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1. Ask for the education you want.
Because you won’t learn unless you reach out and seek mentorship.

2. Value your own time.
Ed notes that “for every year you spend in a bad kitchen, you’re wasting your time. There are plenty of good chefs out there.”

3. You have the opportunity to change the industry.
The LEE initiative is less about a women’s movement and more about diversifying the restaurant industry. Unlike 20 years ago, individuals entering the industry have the opportunity to impact it for the better. This next generation is all about activism. Nowadays, chef’s are also activists representing a greater narrative or community.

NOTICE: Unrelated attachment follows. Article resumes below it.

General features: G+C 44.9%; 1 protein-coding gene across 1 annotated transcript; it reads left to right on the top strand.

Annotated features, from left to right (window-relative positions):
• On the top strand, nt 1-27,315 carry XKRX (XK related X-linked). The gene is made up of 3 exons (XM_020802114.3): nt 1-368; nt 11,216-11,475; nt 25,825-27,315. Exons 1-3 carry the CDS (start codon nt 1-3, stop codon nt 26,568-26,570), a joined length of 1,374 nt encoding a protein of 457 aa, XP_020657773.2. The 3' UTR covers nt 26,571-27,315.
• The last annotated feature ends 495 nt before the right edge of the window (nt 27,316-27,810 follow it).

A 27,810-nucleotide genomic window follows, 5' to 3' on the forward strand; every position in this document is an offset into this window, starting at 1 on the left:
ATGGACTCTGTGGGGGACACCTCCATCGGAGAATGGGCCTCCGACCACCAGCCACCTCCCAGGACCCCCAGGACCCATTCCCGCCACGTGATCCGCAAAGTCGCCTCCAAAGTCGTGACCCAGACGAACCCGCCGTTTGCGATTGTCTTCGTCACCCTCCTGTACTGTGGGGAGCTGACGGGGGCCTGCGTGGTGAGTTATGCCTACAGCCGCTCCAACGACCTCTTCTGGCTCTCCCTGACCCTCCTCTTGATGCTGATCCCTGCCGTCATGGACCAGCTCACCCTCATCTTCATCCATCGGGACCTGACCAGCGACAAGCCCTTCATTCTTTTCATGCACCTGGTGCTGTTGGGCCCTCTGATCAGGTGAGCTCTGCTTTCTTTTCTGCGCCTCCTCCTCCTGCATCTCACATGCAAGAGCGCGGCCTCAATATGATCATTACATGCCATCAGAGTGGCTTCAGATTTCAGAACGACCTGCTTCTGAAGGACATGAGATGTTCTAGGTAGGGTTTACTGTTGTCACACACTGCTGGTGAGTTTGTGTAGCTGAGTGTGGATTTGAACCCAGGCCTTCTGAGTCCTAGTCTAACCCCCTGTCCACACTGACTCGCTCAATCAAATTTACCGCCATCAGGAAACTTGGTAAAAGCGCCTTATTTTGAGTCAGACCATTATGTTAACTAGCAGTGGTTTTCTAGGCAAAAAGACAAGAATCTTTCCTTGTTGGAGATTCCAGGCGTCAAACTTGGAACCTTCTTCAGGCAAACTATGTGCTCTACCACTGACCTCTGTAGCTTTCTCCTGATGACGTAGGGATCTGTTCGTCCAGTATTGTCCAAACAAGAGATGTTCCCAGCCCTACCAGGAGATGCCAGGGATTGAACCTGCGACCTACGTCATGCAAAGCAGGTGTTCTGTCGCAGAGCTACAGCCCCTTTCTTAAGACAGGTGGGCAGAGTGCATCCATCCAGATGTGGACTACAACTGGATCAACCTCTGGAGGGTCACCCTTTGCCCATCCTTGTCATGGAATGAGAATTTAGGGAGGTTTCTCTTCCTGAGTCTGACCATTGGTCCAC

4. Mentorships are the new stages.
Since stages are now antiquated, mentorship programs are integral in a chef’s education process. Even spending a week immersed in a professional kitchen will offer you important lessons in the industry.

5.Perspectives are shifting.
The LEE initiative fosters an open dialogue that discusses the shift in perspectives in the modern restaurant industry, including a discussion about maternity leave. Rather than viewing motherhood as a negative, Ed and Lindsey see qualities such as responsibility, efficiency and individuals who value a work-life balance. Don’t let traditional narratives discourage you… because most are being rewritten.

Written by Jenny Goodman — October 22, 2019

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